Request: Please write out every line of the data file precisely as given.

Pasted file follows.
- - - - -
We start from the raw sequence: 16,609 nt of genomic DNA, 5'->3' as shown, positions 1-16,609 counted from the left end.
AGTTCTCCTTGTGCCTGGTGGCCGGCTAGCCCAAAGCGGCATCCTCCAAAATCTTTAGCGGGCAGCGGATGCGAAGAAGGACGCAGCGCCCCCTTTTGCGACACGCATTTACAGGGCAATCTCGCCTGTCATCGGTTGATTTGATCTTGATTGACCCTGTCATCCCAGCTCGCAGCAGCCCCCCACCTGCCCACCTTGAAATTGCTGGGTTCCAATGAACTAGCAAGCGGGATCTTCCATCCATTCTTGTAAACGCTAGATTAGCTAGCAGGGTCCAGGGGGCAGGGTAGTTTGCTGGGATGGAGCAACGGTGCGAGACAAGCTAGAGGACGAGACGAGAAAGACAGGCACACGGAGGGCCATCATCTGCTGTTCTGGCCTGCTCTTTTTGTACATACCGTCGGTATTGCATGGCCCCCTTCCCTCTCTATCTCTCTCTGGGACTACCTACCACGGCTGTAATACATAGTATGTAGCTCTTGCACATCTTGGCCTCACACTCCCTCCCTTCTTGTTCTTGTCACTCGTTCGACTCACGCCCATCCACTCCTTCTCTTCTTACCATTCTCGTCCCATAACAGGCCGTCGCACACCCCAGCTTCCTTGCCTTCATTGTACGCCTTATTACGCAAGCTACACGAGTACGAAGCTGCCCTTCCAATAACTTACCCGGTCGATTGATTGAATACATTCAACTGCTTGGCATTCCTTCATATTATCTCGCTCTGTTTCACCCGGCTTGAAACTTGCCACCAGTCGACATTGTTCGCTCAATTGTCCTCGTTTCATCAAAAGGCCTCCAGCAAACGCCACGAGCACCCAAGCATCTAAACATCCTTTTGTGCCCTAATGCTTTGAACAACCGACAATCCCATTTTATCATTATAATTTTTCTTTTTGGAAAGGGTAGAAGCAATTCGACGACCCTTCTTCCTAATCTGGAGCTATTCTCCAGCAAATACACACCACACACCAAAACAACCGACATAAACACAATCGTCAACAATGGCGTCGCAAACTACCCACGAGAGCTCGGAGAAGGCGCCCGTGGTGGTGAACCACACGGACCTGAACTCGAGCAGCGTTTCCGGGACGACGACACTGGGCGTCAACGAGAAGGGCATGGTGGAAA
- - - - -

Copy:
We start from the raw sequence: 16,609 nt of genomic DNA, 5'->3' as shown, positions 1-16,609 counted from the left end.
AGTTCTCCTTGTGCCTGGTGGCCGGCTAGCCCAAAGCGGCATCCTCCAAAATCTTTAGCGGGCAGCGGATGCGAAGAAGGACGCAGCGCCCCCTTTTGCGACACGCATTTACAGGGCAATCTCGCCTGTCATCGGTTGATTTGATCTTGATTGACCCTGTCATCCCAGCTCGCAGCAGCCCCCCACCTGCCCACCTTGAAATTGCTGGGTTCCAATGAACTAGCAAGCGGGATCTTCCATCCATTCTTGTAAACGCTAGATTAGCTAGCAGGGTCCAGGGGGCAGGGTAGTTTGCTGGGATGGAGCAACGGTGCGAGACAAGCTAGAGGACGAGACGAGAAAGACAGGCACACGGAGGGCCATCATCTGCTGTTCTGGCCTGCTCTTTTTGTACATACCGTCGGTATTGCATGGCCCCCTTCCCTCTCTATCTCTCTCTGGGACTACCTACCACGGCTGTAATACATAGTATGTAGCTCTTGCACATCTTGGCCTCACACTCCCTCCCTTCTTGTTCTTGTCACTCGTTCGACTCACGCCCATCCACTCCTTCTCTTCTTACCATTCTCGTCCCATAACAGGCCGTCGCACACCCCAGCTTCCTTGCCTTCATTGTACGCCTTATTACGCAAGCTACACGAGTACGAAGCTGCCCTTCCAATAACTTACCCGGTCGATTGATTGAATACATTCAACTGCTTGGCATTCCTTCATATTATCTCGCTCTGTTTCACCCGGCTTGAAACTTGCCACCAGTCGACATTGTTCGCTCAATTGTCCTCGTTTCATCAAAAGGCCTCCAGCAAACGCCACGAGCACCCAAGCATCTAAACATCCTTTTGTGCCCTAATGCTTTGAACAACCGACAATCCCATTTTATCATTATAATTTTTCTTTTTGGAAAGGGTAGAAGCAATTCGACGACCCTTCTTCCTAATCTGGAGCTATTCTCCAGCAAATACACACCACACACCAAAACAACCGACATAAACACAATCGTCAACAATGGCGTCGCAAACTACCCACGAGAGCTCGGAGAAGGCGCCCGTGGTGGTGAACCACACGGACCTGAACTCGAGCAGCGTTTCCGGGACGACGACACTGGGCGTCAACGAGAAGGGCATGGTGGAAA